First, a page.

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Saturday, 13 February 2010

Time to speak up and fight back



Until about 15 months ago, Dubai was the western media’s favourite Middle Eastern “good news” story.

Coverage of the city and its accomplishments during its six-year boom was, for the most part, positive. Dubai’s leaders received pop-star treatment on their travels.

But when Dubai’s economic fortunes flipped in 2008, so did the coverage. Instead of focusing on the Emirate’s failed economic policies, however, some journalists confronted its entire existence. Dubai found itself pilloried on human rights, environment policy, and the tastefulness and social acceptability of its tourism offerings. Writers predicted – even advocated – its demise.

S&P: Another Issuer Defaults In Week, Raises 2010 Tally To 14



One more corporate issuer defaulted this week, raising 2010's total to 14, according to Standard & Poor's Ratings Service, following a record 265 in 2009.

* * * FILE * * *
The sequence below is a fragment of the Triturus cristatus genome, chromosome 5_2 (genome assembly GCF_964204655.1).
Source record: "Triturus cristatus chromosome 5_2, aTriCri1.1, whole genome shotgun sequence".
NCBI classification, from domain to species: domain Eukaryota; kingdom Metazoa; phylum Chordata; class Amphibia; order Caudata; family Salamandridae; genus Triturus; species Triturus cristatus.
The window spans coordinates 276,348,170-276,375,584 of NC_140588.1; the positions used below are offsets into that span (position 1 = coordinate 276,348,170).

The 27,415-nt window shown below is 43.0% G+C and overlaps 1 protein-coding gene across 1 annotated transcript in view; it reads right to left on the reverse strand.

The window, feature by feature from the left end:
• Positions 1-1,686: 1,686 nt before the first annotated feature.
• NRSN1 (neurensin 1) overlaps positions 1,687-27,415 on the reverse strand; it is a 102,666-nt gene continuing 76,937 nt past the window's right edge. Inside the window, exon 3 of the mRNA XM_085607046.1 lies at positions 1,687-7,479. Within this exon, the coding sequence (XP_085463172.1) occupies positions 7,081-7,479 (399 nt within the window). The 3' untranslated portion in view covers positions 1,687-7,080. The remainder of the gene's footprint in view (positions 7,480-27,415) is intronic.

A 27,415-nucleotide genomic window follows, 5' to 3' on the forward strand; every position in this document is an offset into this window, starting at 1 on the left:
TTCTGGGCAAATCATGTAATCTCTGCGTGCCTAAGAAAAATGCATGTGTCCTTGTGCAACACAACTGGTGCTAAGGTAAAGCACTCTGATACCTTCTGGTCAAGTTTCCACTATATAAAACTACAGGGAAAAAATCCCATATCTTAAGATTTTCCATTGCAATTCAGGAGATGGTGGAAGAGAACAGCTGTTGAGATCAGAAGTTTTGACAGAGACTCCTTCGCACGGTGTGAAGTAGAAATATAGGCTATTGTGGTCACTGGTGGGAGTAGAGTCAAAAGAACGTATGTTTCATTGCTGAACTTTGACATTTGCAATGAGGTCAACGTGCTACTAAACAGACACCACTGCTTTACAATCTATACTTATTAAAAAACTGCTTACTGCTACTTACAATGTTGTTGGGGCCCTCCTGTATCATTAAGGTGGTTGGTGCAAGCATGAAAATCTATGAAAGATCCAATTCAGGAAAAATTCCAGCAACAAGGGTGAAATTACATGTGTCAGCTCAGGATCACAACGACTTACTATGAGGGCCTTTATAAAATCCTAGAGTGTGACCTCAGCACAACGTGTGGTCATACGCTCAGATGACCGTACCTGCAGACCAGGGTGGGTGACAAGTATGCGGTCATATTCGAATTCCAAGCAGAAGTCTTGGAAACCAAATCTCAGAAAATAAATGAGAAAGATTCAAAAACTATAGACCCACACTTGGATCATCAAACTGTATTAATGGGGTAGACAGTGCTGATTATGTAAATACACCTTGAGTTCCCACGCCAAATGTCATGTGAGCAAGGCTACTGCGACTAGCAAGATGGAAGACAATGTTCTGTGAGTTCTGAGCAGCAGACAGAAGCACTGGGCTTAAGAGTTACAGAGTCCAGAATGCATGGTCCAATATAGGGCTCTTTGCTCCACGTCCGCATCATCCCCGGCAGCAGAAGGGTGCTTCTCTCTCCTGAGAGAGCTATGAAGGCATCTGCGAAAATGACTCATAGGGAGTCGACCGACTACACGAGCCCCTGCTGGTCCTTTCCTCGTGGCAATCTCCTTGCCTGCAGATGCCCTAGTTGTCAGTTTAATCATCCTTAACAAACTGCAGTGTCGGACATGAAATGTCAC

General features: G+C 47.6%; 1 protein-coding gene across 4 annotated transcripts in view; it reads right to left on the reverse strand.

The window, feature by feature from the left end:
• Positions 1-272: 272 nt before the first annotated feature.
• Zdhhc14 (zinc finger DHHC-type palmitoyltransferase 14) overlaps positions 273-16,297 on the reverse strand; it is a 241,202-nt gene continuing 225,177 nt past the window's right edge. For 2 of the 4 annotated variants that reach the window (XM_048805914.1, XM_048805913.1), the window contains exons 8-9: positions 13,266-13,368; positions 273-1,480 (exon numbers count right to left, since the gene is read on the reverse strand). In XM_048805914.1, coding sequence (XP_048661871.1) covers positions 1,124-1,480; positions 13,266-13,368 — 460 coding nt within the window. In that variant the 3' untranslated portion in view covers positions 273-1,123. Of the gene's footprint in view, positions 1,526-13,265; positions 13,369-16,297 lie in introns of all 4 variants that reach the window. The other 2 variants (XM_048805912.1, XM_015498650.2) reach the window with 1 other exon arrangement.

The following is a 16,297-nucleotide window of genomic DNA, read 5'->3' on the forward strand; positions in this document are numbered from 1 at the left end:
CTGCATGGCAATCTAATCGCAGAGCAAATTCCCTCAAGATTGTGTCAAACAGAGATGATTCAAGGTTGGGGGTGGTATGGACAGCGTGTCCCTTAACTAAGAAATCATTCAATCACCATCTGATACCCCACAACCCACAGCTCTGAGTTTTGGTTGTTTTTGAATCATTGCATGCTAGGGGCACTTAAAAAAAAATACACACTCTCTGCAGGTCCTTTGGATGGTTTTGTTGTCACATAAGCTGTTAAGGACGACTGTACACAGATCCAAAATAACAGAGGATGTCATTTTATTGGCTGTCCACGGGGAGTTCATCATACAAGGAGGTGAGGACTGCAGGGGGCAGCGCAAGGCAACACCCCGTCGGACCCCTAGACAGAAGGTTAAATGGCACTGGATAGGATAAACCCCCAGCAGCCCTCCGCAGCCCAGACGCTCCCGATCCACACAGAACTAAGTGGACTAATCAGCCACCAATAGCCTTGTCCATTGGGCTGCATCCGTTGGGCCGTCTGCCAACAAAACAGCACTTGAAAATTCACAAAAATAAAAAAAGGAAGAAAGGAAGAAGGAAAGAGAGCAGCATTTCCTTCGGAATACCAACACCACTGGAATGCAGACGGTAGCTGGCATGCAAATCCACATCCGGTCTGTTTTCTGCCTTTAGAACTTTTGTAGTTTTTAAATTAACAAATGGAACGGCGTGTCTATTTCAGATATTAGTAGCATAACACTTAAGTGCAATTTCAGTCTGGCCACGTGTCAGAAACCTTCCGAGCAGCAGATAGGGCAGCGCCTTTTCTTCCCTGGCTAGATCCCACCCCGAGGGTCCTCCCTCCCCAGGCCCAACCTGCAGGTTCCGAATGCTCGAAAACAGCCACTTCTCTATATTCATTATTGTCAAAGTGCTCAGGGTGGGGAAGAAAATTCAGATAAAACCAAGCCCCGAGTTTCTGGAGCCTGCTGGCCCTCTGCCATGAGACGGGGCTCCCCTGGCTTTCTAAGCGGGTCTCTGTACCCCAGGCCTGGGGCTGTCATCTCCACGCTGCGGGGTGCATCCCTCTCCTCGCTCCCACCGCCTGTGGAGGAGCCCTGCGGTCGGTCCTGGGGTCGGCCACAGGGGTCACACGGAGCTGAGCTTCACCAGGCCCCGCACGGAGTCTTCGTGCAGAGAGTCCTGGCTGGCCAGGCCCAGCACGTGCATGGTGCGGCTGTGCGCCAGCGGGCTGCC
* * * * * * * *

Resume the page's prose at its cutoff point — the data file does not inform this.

Defaults are persisting, even amid signs the economy is stabilizing, as credit remains tight, especially for junk-rated companies. Last year had the most defaults since S&P began tabulating the data in 1981.

The default by Bahrain-based Gulf Finance House GCS (GFH.BH) was a distressed exchange. Most credit agencies consider such moves, which include swapping debt for less than face value, a default. Many companies don't, however.

Such exchanges were the most common reason for defaults last year, and six in 2010 are for that reason. Missed interest or principal payments and bankruptcy filings are responsible for four defaults each. Ten of the 14 defaults so far are U.S. issuers.END

Bahrain Property Market Experiences Hangover From Years Of Over Speculation



Property sales in Bahrain have virtually dried up and the next two years will see significant challenges for the real estate sector, according to a new report.

The prohibitive cost of mortgages has impacted on the number of real estate sales in 2009 but low transaction activity and ‘inappropriate’ products in the development pipeline could cause real issues in the Gulf state, says the report from international consultants CB Richard Ellis.

‘The rampant land speculation that took hold in 2007 and 2008 has resulted in large areas of Bahrain being effectively locked from development, at least in the short term,’ the report warns.